under the blow-pipe and melt into a glass, differ in their chemical composition
from all the other mineral constituents of volcanic rocks, since they are
hydrated silicates containing from 10 to 25 per cent of water. They abound in
some trappean rocks and ancient lavas, where they fill up vesicular cavities and
interstices in the substance of the rocks, but are rarely found in any quantity
in recent lavas; in most cases they are to be regarded as secondary products
formed by the action of water on the other constituents of the rocks. Among them
the species Analcime, Stilbite, Natrolite, and Chabazite may be mentioned as of
most common occurrence.


The microscope has shown that pure quartz is oftener present in lavas than was
formerly supposed. It had been argued that the quartz in granite having a
specific gravity of 2.6, was not of purely igneous origin, because the silica
resulting from fusion in the laboratory has only a specific gravity of 2.3. But
Mr. David Forbes has ascertained that the free quartz in trachytes, which are
known to have flowed as lava, has the same specific gravity as the ordinary
quartz of granite; and the recent researches of Von Rath and others prove that
the mineral Tridymite, which is crystallised silica of specific gravity 2.3 (see
Table 28.1), is of common occurrence in the volcanic rocks of Mexico, Auvergne,
the Rhine, and elsewhere, although hitherto entirely overlooked.


In the Feldspar group (Table 28.1) the five mineral species most commonly met
with as rock constituents are: 1. Orthoclase, often called common or potash-
feldspar. 2. Albite, or soda-feldspar, a mineral which plays a more subordinate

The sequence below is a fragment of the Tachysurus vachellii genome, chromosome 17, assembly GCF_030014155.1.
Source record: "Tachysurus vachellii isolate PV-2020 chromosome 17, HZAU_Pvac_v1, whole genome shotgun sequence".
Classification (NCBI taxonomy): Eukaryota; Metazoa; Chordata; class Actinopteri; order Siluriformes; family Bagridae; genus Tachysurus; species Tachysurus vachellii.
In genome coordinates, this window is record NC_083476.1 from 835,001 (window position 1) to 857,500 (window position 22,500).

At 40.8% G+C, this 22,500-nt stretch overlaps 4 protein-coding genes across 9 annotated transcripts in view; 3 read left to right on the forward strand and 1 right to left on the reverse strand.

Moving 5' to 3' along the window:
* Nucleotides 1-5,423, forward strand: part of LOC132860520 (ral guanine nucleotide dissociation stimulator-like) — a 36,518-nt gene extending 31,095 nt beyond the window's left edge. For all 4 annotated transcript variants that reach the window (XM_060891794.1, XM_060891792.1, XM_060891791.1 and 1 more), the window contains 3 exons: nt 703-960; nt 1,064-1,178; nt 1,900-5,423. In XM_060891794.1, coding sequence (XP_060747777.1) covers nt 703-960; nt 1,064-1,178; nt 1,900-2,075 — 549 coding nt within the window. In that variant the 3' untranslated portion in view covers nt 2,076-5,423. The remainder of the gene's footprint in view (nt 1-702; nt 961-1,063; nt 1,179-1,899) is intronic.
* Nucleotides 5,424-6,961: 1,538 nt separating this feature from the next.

part than was formerly supposed, this name having been given to much which has
since been proved to be Oligoclase. 3. Oligoclase, or soda-lime feldspar, in
which soda is present in much larger proportion than lime, and of which mineral
andesite are andesine, is considered to be a variety. 4. Labradorite, or lime-
soda-feldspar, in which the proportions of lime and soda are the reverse to what
they are in Oligoclase. 5. Anorthite or lime-feldspar. The two latter feldspars
are rarely if ever found to enter into the composition of rocks containing

In employing such terms as potash-feldspar, etc., it must, however, always be
borne in mind that it is only intended to direct attention to the predominant
alkali or alkaline earth in the mineral, not to assert the absence of the
others, which in most cases will be found to be present in minor quantity. Thus
potash-feldspar (orthoclase) almost always contains a little soda, and often
traces of lime or magnesia; and in like manner with the others. The terms
"glassy" and "compact" feldspars only refer to structure, and not to species or
composition; the student should be prepared to meet with any of the above
feldspars in either of these conditions: the glassy state being apparently due
to quick cooling, and the compact to conditions unfavourable to crystallisation;
the so-called "compact feldspar" is also very commonly found to be an admixture
of more than one feldspar species, and frequently also contains quartz and other
extraneous mineral matter only to be detected by the microscope.